School of Global Commerce& Management Dean, Student Study Faith and Business in China
Kyle Usrey, dean of the Whitworth School of Global Commerce & Management, and John Rush, a Whitworth Master of International Management student, recently traveled to China, where they submerged themselves in Chinese culture and studied the interplay of faith and business.
The four-week trip in June covered a broad expanse of China, from the largest city in China, Chonqing, to a city near North Korea, Dalian, and up the coast from Hong Kong to Beijing and Tianjin.
"The 21st century has been called the century of China because of what has happened with China in the latter part of the 20 th century, and because of China’s historic role over several millennia and its influence around the globe," Usrey says. "China has an incredibly long-lasting society that has done some amazing things in terms of economic growth in the last 25 years."
Usrey lived in China for two years and has since returned to teach and conduct seminars. This trip was Rush's first encounter with China. During their trip both Usrey and Rush were affected dramatically by Chinese culture.
"We experienced culture shock shortly after arriving," Usrey says. "No matter how many times I go to China, I always get culture shock."
Rush, who graduated from Whitworth in May with a bachelor's degree in economics, says that his experience in China changed his perspective of the country's societal structure and some of the "myths" and stereotypes he once held about China.
For example, Rush said he had always heard the country referred to as "Red" or Communist China, but when he visited, he discovered that the economy was more like that of a capitalist country.
"I was surprised," Rush says. "The government rules under the name 'Communist China,' but the way people conduct business is not Communist. I saw how neglected the poor and the least powerful groups are in many ways, and I think that's not how traditional or true Communists would envision taking care of their society."
During the trip Rush and Usrey toured a wide variety of companies, including technology manufacturers and a Tiffany-style lamp company. The visited New Creations, a company that manufactures plates, refrigerator magnets, and other odds and ends, and uses its profits to fund an English-language school for Chinese students and an orphanage that provides treatment for children with severe medical conditions.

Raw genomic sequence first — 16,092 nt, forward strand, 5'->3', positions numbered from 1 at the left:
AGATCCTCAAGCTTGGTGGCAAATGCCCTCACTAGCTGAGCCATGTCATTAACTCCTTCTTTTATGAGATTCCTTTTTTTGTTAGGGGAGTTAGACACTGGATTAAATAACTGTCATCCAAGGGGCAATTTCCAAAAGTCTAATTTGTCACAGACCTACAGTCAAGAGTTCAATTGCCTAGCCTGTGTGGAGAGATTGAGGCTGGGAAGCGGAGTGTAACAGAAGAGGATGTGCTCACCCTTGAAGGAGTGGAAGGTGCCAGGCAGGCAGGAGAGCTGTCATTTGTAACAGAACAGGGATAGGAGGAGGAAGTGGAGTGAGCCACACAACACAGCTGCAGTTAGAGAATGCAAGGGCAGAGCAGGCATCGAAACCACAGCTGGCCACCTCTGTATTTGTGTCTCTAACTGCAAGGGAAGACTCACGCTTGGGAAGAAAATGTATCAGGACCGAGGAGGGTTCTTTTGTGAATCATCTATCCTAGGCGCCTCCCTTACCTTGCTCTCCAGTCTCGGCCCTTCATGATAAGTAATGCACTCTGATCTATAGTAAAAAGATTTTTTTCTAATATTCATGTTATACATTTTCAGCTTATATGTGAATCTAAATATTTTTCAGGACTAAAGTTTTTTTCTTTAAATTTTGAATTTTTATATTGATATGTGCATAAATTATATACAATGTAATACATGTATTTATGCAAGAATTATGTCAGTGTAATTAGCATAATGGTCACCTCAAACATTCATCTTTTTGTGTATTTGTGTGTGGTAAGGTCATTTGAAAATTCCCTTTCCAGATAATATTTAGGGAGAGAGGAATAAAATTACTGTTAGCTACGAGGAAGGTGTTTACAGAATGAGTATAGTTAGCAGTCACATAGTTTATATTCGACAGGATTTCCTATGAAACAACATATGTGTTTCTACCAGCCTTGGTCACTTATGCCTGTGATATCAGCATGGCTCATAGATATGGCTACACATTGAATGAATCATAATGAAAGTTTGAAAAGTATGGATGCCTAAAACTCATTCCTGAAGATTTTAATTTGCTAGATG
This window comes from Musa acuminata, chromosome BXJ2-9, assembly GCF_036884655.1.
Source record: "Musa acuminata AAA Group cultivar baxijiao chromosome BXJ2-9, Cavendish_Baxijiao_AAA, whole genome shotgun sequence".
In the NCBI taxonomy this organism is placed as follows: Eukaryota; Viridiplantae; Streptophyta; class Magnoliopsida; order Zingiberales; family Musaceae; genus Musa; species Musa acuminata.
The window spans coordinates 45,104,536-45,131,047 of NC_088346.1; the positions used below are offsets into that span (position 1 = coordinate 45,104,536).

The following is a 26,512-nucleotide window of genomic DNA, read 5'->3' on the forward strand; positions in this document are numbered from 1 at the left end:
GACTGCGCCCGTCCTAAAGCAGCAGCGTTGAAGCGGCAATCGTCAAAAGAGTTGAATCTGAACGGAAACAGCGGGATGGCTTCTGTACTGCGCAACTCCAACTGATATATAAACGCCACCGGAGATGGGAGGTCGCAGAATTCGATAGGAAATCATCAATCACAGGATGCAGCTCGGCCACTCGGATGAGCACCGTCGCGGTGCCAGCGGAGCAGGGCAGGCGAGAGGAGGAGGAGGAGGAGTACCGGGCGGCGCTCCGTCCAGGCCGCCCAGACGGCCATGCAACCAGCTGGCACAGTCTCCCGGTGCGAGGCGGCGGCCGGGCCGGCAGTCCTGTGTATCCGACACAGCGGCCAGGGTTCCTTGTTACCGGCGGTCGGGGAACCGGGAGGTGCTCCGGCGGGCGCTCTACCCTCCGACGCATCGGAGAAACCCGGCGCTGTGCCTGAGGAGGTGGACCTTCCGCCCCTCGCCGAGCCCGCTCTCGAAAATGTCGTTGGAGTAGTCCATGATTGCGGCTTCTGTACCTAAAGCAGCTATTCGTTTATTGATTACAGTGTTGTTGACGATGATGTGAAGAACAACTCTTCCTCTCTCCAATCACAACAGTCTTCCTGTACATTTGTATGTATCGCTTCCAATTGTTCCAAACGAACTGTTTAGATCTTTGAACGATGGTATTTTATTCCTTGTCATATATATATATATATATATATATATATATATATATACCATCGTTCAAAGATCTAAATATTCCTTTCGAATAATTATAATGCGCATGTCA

Other businesses in China have become "de facto" churches, according to Usrey. The business owners, who are Christians from China, Japan, Taiwan, Canada and the United States, are held accountable both ethically and spiritually at the executive levels. Some businesses recruit poor and disabled people who are on the margins of society, and then teach them to work in the company and teach them also about the Christian faith.
"They are legitimate businesses, but the people at the top are Christians, and they want their businesses to reflect how God’s kingdom is breaking into today’s age," Usrey says. "They empower their employees to go into the world as God leads them, to be leaders in their fields and in their spheres of influence."
During their trip Usrey taught M.B.A. classes for students and business executives at Chongqing University and the Dalian University of Technology, while Rush attended several businesses classes taught by American professors at Chonqing University; he also studied Chinese with a tutor.
"Learning the Chinese language was a very interesting experience for me; I’ve never felt more lost in any situation," Rush says. "When the teacher asked me in Chinese to do something for him, I was completely lost. I couldn’t act like I knew what I was doing because I had absolutely no clue what was going on. I think it helped me identify with the experience of foreign students who study in the United States."
International studies are an integral component of the School of Global Commerce & Management, according to Usrey.
"It’s important for Whitworth students to travel to China because international study takes students out of their comfort zones," Usrey says. "They see the cultural conflicts and the collisions that are occurring in other countries, they see how religion and business are intersecting in cutting-edge ways, and they realize that there’s a place on this planet that’s as different from the United States as there could possibly be."
After graduating from the MIM program, Rush plans to pursue a career in economic development.
"As a Christian, I want work in the business sector and provide opportunities for others to become Christian business people," Rush says. "My experience in China, of seeing how Christians can be effective business people, will be very helpful to me as I reach out to individuals and provide them with a model that shows how they can successfully combine faith and business."